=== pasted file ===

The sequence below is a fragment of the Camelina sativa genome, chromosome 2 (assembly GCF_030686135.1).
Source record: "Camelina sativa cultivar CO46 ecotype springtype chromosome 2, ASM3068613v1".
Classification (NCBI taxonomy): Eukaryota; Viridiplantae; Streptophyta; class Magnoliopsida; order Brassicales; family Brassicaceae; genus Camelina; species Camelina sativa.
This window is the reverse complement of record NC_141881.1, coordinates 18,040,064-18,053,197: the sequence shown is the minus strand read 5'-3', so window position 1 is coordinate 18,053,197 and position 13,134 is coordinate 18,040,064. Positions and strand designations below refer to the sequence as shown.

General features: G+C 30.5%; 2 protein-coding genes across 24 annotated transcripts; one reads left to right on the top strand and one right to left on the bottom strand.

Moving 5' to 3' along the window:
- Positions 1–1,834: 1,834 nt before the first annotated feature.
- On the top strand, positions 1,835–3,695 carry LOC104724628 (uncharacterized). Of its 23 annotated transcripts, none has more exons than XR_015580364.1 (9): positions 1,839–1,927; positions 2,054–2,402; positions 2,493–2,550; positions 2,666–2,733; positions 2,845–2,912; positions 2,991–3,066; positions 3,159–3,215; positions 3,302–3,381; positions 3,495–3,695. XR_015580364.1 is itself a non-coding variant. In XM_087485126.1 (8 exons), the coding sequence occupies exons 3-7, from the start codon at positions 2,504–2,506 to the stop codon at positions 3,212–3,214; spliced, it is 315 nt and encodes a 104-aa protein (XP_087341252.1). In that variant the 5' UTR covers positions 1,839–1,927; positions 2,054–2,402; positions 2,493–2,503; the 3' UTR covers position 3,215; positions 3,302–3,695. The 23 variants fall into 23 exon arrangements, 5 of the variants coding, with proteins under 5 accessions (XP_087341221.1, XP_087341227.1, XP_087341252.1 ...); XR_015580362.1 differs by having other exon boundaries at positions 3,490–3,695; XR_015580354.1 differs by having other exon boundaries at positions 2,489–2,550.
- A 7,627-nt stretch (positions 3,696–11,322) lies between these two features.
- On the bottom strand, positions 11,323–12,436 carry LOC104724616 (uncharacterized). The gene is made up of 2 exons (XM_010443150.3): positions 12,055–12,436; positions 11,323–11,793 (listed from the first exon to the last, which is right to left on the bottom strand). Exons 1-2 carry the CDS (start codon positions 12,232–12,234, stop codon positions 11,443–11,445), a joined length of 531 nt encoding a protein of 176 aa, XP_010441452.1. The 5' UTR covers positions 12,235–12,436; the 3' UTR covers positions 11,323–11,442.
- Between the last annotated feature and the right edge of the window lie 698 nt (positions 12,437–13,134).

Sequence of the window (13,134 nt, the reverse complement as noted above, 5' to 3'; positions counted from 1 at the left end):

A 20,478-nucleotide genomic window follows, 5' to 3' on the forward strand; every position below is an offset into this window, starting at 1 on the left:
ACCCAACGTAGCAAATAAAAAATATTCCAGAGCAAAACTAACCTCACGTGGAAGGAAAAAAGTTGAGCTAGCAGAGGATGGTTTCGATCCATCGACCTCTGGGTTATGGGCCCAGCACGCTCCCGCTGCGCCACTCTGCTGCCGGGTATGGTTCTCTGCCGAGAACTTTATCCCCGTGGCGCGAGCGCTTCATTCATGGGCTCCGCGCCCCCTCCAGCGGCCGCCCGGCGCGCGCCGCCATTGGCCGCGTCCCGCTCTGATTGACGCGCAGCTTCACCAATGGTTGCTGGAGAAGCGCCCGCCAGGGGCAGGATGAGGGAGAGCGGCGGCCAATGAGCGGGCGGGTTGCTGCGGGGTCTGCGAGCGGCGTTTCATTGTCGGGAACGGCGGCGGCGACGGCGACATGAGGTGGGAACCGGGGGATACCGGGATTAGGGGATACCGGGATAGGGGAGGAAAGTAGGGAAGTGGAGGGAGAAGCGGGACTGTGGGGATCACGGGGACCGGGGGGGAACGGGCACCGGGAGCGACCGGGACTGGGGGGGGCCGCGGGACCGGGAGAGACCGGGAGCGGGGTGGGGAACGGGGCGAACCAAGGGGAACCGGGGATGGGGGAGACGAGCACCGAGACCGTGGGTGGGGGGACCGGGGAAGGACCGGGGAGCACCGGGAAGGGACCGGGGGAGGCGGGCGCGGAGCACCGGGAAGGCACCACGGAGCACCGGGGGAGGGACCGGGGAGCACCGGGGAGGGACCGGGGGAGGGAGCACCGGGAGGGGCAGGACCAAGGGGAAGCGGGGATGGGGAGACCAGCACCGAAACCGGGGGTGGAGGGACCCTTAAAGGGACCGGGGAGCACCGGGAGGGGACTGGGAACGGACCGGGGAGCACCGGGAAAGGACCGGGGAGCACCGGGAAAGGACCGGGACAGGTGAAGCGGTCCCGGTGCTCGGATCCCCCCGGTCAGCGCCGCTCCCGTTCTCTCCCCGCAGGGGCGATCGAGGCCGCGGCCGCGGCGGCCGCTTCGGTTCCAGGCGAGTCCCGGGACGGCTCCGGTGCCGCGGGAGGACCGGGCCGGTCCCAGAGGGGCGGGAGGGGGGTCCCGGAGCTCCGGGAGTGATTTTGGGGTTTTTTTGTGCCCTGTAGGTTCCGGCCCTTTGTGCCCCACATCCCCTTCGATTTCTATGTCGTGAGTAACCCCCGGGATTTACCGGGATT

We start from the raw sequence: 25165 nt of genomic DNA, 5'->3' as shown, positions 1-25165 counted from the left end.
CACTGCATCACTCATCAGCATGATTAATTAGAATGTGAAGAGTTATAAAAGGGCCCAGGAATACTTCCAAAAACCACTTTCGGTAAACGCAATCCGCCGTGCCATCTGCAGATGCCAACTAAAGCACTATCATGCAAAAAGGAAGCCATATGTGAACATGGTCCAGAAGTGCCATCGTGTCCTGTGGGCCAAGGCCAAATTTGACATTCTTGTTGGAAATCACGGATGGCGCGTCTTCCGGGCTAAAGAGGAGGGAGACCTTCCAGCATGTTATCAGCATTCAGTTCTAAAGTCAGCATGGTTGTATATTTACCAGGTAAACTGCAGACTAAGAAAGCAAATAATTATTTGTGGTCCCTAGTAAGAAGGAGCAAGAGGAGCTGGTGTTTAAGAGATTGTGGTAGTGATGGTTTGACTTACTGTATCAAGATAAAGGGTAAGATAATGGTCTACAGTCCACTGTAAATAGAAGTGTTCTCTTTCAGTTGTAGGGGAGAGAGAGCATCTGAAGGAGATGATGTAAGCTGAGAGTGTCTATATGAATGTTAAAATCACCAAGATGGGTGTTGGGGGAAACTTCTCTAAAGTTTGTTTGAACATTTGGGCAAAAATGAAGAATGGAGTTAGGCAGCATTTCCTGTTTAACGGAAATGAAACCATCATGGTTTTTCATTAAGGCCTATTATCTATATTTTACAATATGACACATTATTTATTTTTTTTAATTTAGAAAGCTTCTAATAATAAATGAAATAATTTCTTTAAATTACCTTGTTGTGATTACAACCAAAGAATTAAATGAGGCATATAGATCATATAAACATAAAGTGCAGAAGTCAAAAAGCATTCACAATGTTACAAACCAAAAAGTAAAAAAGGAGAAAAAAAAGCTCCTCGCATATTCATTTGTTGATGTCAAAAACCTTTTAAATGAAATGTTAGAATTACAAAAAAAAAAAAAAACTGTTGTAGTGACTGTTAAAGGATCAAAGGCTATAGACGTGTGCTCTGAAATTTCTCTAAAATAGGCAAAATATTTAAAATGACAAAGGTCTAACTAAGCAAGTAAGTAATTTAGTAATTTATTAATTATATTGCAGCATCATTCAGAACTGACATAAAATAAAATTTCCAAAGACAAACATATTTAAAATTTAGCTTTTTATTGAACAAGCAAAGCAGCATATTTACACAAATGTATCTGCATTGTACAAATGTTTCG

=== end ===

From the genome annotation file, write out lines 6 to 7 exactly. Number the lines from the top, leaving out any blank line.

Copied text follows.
Moving 5' to 3' along the window:
- Positions 1–1,834: 1,834 nt before the first annotated feature.